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Application areas for the IITM Software.
    The primary aim of the project taken up at the Systems Development Laboratory has been to develop a system of computer programs which permit a uniform and language independent approach to designing computer applications supporting user interfaces in all the Indian languages. 

    What this means is that a set of software tools is available to users for developing new applications supporting interaction with the computer in one's  own mother tongue. The IITM Software is therefore quite different from software such as Editors, Word processors, data bases etc. which may permit data entry and display in Indian Languages. We believe that there are many applications peculiar to India which cannot be handled satisfactorily by adapting existing software which support input and display in Indian scripts. Text processing with Indian language text requires an approach to dealing with text consistent with the writing systems employed for different languages.

    An important point in respect of the IIT Madras software is that it includes tools for processing multilingual text. With these tools one would be able to perform very effective string processing on the text and thus cater to applications in linguistics, lexical analysis, parsing etc. The ability to support Roman text along with all the Indian scripts makes the software specially attractive for bilingual applications involving an Indian language and English. 

    Given below are some applications which may be readily handled by the software. Please note that the applications will support user interfaces in all the following scripts.

  Devanagari (for Sanskrit, Hindi and Marathi), Gujarati, Gurmukhi, Bengali, Oriya, Telugu, Kannada, Tamil, Malayalam and Roman Diacritics. 

  Support for Urdu is included as also other scripts written right to left such as Arabic, Hebrew and Avestan.

  A few scripts from the Southeast Asian region are also supported on account of the syllabic writing system used.  Sinhala, Bali, Burmese, Tibetan are some examples. 

  The editor also allows creation of text in Bharati Braille, the standard followed in India.


Document preparation

Automatic transliteration

Generating indexes and 

Roman Transliteration

Linguistic applications

Educational Aids

Multilingual clients

Manuscript preservation

Vedic Texts

Software for the Visually Handicapped

Braille in Indian languages

Setting up Web Pages

Email and Internet applications

Working with PERL

Multilingual Document preparation
    The IIT Madras editor program may be readily used to prepare text in all the Indian scripts. Text prepared using the editor may be imported into other applications such as word processors (e.g., Microsoft Word). Also the text may be quickly converted to the html (as well as PostScript, PDF ) format for display using standard web browsers.  Seen below are screen shots of the early version of the multilingual editor which uses curves to draw the characters on the screen and the recent version of the same which uses fonts.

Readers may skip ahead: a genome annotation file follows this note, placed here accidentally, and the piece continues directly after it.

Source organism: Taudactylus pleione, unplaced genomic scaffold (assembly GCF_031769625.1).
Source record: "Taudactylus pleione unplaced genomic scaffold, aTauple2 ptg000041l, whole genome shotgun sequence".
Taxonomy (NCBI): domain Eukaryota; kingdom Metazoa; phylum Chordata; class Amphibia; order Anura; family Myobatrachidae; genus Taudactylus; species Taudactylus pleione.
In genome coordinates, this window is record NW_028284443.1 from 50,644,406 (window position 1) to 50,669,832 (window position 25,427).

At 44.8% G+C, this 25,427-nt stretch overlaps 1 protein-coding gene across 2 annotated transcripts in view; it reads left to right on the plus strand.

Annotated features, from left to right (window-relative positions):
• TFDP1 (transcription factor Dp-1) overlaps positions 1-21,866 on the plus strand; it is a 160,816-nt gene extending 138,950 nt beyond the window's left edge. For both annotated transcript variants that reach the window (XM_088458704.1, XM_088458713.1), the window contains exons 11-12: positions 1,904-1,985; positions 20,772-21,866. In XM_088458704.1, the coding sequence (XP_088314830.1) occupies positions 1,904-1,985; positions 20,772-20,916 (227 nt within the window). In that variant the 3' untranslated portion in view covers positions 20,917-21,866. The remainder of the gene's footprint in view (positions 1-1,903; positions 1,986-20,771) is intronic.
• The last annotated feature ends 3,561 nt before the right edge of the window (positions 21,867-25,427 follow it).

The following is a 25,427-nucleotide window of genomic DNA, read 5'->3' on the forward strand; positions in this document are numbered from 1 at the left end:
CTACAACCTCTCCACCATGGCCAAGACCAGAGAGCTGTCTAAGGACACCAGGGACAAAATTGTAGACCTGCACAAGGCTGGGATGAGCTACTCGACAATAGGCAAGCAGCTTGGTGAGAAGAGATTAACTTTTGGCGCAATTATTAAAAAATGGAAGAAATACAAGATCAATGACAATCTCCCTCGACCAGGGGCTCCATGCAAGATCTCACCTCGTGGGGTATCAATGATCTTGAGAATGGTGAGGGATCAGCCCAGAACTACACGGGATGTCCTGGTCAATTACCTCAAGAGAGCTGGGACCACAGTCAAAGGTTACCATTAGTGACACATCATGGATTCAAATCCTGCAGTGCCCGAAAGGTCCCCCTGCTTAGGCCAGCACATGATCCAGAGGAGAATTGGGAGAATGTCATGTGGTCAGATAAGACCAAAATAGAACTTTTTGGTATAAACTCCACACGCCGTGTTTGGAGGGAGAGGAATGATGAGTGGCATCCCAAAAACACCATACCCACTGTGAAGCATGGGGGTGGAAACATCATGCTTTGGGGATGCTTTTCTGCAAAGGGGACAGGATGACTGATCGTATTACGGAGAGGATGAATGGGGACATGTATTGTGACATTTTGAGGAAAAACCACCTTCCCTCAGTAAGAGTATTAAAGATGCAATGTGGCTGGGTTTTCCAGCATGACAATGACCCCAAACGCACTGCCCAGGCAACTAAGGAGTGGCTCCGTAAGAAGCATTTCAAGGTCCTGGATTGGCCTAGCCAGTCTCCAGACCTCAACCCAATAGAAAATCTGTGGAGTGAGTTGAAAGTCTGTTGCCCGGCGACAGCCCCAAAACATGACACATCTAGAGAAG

The editor supports a very rich set of aksharas including many not covered by standard coding schemes such as Unicode or ISCII. A  point to keep in mind is that almost any desired representation for an akshara can be provided dynamically through externally specified parameters. Printouts of high quality may be produced via postscript or through the  word processors into which the text is imported. Data entry is natural and uniform across all Indian languages.

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Multilingual editor

The Multilingual Editor from IIT Madras is a versatile application that supports a uniform user interface for data entry in all the Indian scripts. Scripts from South Asian Regions are also accommodated. As of July 2002, a special version of the editor handles Urdu, Arabic and other scripts written right to left.

The multilingual editor can be downloaded free of cost from this site.

Features supported in the editor

Editor Download page

Automatic transliteration across all Indian languages
     Applications which require the same text to be displayed in two or more languages simultaneously may be easily handled with the editor. Data entry need be effected for just one script and the text may be reproduced in other scripts automatically.  In the example below the first couplet was entered in Devanagari using the multilingual editor. All the others were automatically transliterated and added.